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Deadly prison fire exposes dysfunction in Honduras

Victims’ families blame officials for slow response

The wife of an inmate who died in a prison fire in Honduras fainted yesterday while waiting to recover his remains in Tegucigalpa. Authorities said it could take weeks to identify the remains of all 355 fire victims.

ORLANDO SIERRA/AFP/GETTY IMAGES

The wife of an inmate who died in a prison fire in Honduras fainted yesterday while waiting to recover his remains in Tegucigalpa. Authorities said it could take weeks to identify the remains of all 355 fire victims.

COMAYAGUA, Honduras - Six guards, 800-plus prisoners in 10 cellblocks, one set of keys. The numbers added up to disaster when fire tore through a prison and 355 people died, many yet to even be charged with a crime, much less convicted.

The deadliest prison blaze in a century has exposed just how deep government dysfunction and confusion go in Honduras, a small Central American country with the world’s highest murder rate.

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Prisoners’ scorched bodies were being brought to the capital, Tegucigalpa, yesterday for identification, a process authorities said could take weeks. Dozens of family members gathered outside the morgue wearing surgical masks against the strong smell of death as police called out the names of the few victims who had been identified.

Most relatives said they did not believe the authorities’ account that a prisoner set a mattress on fire late Tuesday after threatening to burn down Comayagua prison, located 55 miles north of Tegucigalpa.

ORLANDO SIERRA/AFP/Getty Images

They also faulted prison officials for failing to get help inside quickly as flames engulfed the facility. Hundreds of screaming men burned and suffocated inside their locked cells as rescuers desperately searched for keys.

“Those who lock up the prisoners are in charge of their welfare. Why couldn’t they open the doors?’’ said Manuela Alvardo, whose 34-year-old son died. He was to have been released in May after serving a sentence for murder.

“It couldn’t have been a mattress fire. This guy wasn’t alone. He was in a crowded cell. The other prisoners wouldn’t have allowed that to happen. They would have put out the fire.’’

From the time firefighters received a call at 10:59 p.m., the rescue was marred by human error and prison conditions.

Only six guards were on duty, four in towers overlooking the prison and two in the facility itself, said Fidel Tejeda, who was assigned to a tower that night. One of the guards posted inside held all the keys to the prison doors, he said.

Tejeda said he fired two shots as a warning when he first saw flames about 10:50 p.m., but he said prison rules prevented him from leaving his post to help evacuate the 852 prisoners.

Survivors said they watched helplessly as the guard who had the keys fled without unlocking their cells.

“He threw the keys on the floor in panic,’’ said Hector Daniel Martinez, who was being held as a homicide suspect.

Martinez said an inmate who was not locked in because he also worked as a nurse picked up the keys and went from one cell block to another, opening doors.

“He went into the flames and started breaking the locks,’’ said Jose Enrique Guevara, who is five years into an 11-year sentence for auto theft. “He saved us.’’

Guevara said the nurse could get only a handful of the keys and had to use a bench to break the lock of the cellblock where the fire started.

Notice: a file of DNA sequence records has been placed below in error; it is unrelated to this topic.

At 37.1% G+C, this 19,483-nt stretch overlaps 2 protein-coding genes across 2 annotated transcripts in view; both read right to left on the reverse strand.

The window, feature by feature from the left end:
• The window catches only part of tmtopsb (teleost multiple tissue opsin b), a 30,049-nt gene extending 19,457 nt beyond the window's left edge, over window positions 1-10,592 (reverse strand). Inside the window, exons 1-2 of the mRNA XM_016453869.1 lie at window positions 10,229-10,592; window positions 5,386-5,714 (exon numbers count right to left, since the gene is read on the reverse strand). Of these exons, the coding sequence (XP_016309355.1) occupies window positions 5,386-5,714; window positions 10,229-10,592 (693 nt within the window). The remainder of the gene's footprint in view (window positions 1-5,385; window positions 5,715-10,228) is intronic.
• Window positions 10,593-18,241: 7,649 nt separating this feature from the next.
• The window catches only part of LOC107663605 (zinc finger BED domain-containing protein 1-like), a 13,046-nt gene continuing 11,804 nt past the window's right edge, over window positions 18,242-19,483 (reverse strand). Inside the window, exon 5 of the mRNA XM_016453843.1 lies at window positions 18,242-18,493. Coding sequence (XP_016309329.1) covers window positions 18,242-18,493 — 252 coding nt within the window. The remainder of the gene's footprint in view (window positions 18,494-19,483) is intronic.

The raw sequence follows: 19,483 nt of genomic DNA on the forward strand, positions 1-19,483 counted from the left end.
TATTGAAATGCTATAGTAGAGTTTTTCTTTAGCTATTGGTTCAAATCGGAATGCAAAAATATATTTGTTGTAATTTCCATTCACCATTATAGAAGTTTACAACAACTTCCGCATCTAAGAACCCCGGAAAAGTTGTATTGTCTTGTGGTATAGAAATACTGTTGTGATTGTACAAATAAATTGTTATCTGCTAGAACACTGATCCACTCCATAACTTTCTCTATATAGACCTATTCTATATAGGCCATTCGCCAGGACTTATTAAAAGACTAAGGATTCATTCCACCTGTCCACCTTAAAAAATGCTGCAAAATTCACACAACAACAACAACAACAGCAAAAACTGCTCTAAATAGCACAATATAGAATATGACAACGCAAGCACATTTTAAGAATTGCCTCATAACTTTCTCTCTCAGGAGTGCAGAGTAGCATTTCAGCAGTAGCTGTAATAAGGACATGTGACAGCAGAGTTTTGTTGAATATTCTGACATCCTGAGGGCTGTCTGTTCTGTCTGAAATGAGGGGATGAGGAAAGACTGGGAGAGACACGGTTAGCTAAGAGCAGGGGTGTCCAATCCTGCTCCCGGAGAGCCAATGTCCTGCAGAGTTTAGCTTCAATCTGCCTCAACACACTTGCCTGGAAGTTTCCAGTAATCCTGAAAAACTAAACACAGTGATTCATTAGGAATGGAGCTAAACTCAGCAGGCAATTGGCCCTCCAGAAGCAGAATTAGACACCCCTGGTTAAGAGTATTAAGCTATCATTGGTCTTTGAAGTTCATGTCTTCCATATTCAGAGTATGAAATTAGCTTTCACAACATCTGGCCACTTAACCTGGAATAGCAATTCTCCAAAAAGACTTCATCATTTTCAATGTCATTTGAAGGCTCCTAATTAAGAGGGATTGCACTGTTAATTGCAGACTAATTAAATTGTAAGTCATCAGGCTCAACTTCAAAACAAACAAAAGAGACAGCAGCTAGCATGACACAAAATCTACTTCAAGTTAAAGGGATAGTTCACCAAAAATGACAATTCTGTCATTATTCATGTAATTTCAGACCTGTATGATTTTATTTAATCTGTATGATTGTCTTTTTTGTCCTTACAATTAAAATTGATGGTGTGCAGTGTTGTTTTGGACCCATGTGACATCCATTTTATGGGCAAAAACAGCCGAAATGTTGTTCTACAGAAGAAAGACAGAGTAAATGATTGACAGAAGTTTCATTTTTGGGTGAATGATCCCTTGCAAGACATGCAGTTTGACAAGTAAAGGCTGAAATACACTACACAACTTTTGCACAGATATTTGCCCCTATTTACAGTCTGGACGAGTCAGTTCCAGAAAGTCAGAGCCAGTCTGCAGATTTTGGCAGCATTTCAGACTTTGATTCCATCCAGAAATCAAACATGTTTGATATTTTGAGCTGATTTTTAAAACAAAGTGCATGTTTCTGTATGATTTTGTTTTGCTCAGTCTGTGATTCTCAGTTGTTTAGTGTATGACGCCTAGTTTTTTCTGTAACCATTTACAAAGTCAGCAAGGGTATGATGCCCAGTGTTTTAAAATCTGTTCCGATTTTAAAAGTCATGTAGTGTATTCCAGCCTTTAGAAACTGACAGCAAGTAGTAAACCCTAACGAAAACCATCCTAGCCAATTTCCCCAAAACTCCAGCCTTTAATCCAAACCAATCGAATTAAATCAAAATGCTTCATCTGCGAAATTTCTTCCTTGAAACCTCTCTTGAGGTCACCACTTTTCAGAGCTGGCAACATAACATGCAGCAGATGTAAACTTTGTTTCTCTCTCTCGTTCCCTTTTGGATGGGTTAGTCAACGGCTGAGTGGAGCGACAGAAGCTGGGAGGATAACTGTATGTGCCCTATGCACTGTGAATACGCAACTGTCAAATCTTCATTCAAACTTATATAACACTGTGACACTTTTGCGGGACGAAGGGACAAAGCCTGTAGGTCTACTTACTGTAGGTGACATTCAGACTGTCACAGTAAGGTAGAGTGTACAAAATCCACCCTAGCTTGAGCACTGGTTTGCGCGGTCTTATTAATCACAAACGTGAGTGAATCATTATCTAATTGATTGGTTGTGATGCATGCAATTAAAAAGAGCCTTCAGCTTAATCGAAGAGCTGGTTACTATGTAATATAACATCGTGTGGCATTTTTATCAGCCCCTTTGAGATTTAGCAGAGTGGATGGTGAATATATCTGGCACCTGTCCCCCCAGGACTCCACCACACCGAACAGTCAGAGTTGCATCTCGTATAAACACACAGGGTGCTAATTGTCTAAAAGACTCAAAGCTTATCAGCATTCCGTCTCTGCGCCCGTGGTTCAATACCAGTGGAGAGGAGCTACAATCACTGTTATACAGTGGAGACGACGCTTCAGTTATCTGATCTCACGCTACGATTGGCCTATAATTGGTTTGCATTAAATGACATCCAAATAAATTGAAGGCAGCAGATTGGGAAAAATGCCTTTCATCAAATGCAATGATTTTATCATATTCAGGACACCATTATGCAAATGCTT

But by that time, it was already too late for hundreds of prisoners.

Inside the prison yesterday, charred walls and debris showed the path of the fire, which burned through five of the 10 barracks, each crammed with 70 to 105 inmates.

Bodies were piled in the bathrooms, where inmates apparently fled to the showers, hoping the water would save them from the flames. Prisoners perished clutching each other in bathtubs and curled up in laundry sinks.

Honduras has been the site of two other major prison fires, in 2003 and 2004, that killed a total of 176 inmates. Government officials were convicted of wrongdoing in the 2003 blaze.

The United Nations recently named Honduras as the country with the world’s highest murder rate, with 82 homicides per 100,000, much of it related to drug trafficking and street gangs.

The US State Department has criticized the Honduran government for harsh prison conditions, citing severe overcrowding, malnutrition, and lack of adequate sanitation.

Howard Berman, a California Democrat and former chairman of the US House Committee on Foreign Affairs, questioned US aid to Honduras last fall, saying human rights abuses involving security forces had “reached a distressing pitch.’’

“The most chilling aspect of this rather gruesome set of problems is that US government assistance is flowing into the thick of it,’’ Berman wrote to Secretary of State Hillary Rodham Clinton.

A Honduran government report obtained by the AP said 57 percent of the inmates at Comayagua had not been convicted of any crime, but were either awaiting trial or being held as suspected gang members.

This is not unusual. Nationwide, more than half of the 11,000 inmates in the country’s 24 prisons are awaiting trial. Every prison is crammed with more people than it was built for, and there is rarely enough food. Prisoners are beaten and tortured, and gangs control the inside because there is, on average, just one guard for every 65 prisoners.

National prison system director Danilo Orellana declined to comment.

President Porfirio Lobo on Wednesday suspended Orellana and other top prison officials.

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